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What Exactly Does Hi-Fi Mean? Everything You Need to Know about Hi-Fi

No matter if you're new to audio or a seasoned enthusiast with multiple devices, you've probably heard of Hi-Fi and know that it comes from the English term High Fidelity. Hi-Fi, in simple terms, is about aiming for the music heard from playback devices to sound just like what you'd hear live. But do you know the origin and history of Hi-Fi? In this article, we'll introduce the origin of Hi-Fi, so those unfamiliar with it can have a brief understanding as well as why DUET MK3 embodies the spirit of Hi-Fi in an all-in-one audio system.

Hi-Fi Began with the Commitment to Reproducing Classical Music

the earlist fisher AM radio

In the 1920s, Bell Laboratories initiated a series of sound technology experiments, initially recording performances of the Philadelphia Orchestra using optical recording via telephone lines. By the 1930s, amateur violinist Avergy Fisher began refining the sound quality of radios, striving to make them sound as if one were listening to a live symphony orchestra performance.

1940s: Major Advance in Acoustics and Manufacturing Technology After-World War II

After World War II, the reel-to-reel tape recording technology in Germany allowed renowned singers and musicians of the time to produce higher-quality recordings. Despite the capability of reel-to-reel to produce relatively superior sound quality, tapes were not cheap back then. Concurrently, the LP (Long Play) record market saw the emergence of the 33⅓ rpm (revolutions per minute) technology post-war. This innovation reduced surface noise on records and improved the equalization curve, attracting classical music enthusiasts to embrace the LP market. Even today, analog recordings from turntables remain the most authentic and warm audio source for many.


During this period, advancements were also made in amplifier and speaker technology, exemplified by the renowned acoustic suspension design by Edgar Villchur and Henry Kloss.


tivoli model one

 (Henry Kloss is also one of the founders of Tivoli Audio, with the Model One Bluetooth radio being one of their most popular and enduring classic products since its introduction in 2000.)

1950s: The Golden Age of Hi-Fi

In the 1950s, audio equipment manufacturers promoted Hi-Fi, emphasizing their ability to deliver high-fidelity sound. Indeed, compared to the then "standard" AM radios and 78 RPM turntables, some manufacturers showcased significant sound quality improvements through recording technology advancements, such as RCA's New Orthophonics and London's FFRR. Towards the end of the 1950s, the development of Westrex single-groove stereo records ushered in the next wave of audio, gradually replacing Hi-Fi.


Nevertheless, many audiophile still preferred assembling individual components like preamplifiers, power amplifiers, and speakers.

1970s: Emergence of Integrated Music Systems

Integrated music center combining turntables, AM/FM, tape players, preamplifiers, and power amplifiers became popular, allowing casual music lovers to enjoy good sound quality without the need to select and assembling individual components.

Lenco T 30 A50 stero tuner and stereo amplifier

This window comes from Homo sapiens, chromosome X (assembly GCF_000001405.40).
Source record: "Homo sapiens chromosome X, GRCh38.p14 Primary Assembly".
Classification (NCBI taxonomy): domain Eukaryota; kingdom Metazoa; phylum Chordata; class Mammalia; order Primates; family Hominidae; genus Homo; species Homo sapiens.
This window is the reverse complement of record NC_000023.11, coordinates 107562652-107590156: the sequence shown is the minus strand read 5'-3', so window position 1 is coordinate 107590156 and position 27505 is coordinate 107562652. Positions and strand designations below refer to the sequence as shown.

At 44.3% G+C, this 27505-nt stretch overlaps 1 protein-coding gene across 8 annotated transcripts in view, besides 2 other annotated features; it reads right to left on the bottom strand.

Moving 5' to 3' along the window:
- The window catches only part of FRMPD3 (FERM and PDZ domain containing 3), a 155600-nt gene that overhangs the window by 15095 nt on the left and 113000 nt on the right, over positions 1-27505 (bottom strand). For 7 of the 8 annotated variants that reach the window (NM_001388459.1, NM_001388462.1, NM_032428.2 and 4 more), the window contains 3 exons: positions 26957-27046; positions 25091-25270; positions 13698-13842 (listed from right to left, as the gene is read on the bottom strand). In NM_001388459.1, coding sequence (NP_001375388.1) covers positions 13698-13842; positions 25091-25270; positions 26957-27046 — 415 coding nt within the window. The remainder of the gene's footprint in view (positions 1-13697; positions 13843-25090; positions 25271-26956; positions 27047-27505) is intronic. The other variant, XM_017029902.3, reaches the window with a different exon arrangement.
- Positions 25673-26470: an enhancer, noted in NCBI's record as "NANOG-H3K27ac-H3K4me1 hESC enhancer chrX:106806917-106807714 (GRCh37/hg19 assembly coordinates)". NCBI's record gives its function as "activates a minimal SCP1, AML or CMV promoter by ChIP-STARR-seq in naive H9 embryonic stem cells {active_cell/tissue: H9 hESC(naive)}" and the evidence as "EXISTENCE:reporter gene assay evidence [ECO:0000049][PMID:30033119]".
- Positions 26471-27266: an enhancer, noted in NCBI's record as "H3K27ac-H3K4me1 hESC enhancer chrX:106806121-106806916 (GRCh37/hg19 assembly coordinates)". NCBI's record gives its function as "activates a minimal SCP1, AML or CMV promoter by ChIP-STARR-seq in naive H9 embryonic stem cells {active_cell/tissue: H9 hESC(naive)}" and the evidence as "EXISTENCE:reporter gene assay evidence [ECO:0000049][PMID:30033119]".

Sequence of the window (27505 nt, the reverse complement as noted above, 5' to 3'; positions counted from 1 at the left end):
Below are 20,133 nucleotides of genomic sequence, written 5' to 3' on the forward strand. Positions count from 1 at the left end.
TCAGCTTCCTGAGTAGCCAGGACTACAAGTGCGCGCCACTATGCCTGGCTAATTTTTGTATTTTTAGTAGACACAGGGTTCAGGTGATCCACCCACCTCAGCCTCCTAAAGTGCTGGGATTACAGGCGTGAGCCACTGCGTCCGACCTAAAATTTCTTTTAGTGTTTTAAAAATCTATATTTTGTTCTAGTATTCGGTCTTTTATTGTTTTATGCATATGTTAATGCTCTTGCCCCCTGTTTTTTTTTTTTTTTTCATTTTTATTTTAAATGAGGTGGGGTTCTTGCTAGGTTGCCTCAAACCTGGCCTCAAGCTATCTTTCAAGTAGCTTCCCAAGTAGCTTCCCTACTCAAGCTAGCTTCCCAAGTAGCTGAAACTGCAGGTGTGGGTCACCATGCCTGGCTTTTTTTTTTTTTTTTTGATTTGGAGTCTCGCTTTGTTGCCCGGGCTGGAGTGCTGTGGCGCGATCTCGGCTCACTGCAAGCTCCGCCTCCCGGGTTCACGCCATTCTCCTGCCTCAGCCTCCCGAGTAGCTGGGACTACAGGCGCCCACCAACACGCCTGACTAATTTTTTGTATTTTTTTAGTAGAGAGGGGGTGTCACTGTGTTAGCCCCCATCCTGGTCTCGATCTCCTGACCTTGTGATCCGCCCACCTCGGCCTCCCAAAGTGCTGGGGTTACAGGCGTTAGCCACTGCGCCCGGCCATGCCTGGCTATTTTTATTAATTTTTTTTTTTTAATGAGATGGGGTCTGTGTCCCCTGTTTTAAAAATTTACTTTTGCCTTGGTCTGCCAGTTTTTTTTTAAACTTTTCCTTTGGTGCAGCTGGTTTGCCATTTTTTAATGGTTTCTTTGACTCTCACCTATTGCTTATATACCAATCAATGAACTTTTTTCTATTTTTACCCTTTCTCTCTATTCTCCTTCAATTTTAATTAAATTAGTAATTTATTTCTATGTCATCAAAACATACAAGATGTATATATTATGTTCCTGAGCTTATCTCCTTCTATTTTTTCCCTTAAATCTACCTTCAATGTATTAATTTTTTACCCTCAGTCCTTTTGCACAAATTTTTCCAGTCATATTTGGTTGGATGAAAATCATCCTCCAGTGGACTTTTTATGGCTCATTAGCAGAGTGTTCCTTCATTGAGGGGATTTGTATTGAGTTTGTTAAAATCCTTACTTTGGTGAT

What Exactly Stands for “Hi-Fi” Nowadays?

Gear Patrol interviewed seven industry heavyweights, and here are some excerpts of their thoughts:

McIntosh Group's CEO Charlie Randall believes that Hi-Fi describes audio equipment's ability to reproduce various types of recordings, such as CDs, vinyl, or streaming, with minimal distortion, low signal-to-noise ratio, dynamic range, and channel separation.


Audioengine's co-founder Dave Evans suggests that Hi-Fi is a continuously evolving goal, with audio quality largely dependent on the original recording.


Another co-founder, Brady Bargenquast, adds that wireless and streaming technologies have improved the Hi-Fi ecosystem, making streaming sound great in most cases.


Cambridge Audio's CEO James Johnson-Flint highlights that Hi-Fi revolves around what is being played and what is used to play it, with any CD or higher-quality source capable of delivering excellent auditory experiences when paired with appropriate equipment.

Why DUET MK3 is a Hi-Fi Spirited All-in-one System

We can infer from the history that there are Hi-Fi consist of the two following elements

Hi-Fi pursues immersive sound reproduction, minimal distortion, and maximum fidelity.

Audiophiles prefer to buy individual components for future upgrades or repairs, continuously seeking better sound quality.Hi-Fi pursues immersive sound reproduction, minimal distortion, and maximum fidelity.

DUET MK3 no directivity

In terms of specifications, the MK3's drivers came from Danish manufacturer, featuring exclusive dual-ring radiator diaphragms and waveguide center plugs, usually found in high-end floor-standing speakers.

Regarding real sound reproduction, the DUET MK3 is one of the very few integrated systems with a 2.1 channel design. Unlike most all-in-one systems with only a single speaker box on the market, DUET offers better sound separation and performance, avoiding cramming all drivers and electronic components into a single room, thus delivering exceptional 360-degree soundstage and realistic stereo effects.

Nowadays, living spaces are becoming smaller. While traditional individual audio equipment indeed embodies the spirit of Hi-Fi, itdoesn't align with the practical living situations of most people. It would be a shame to abandon the pursuit of stereo sound, immersive soundscapes, and high-quality audio simply due to space constraints. The birth of DUET MK3 aims to address this dilemma.


Click here to explore DUET MK3's listening points. It offers an affordable Hi-Fi audio solution without the burden. You deserve to have it.

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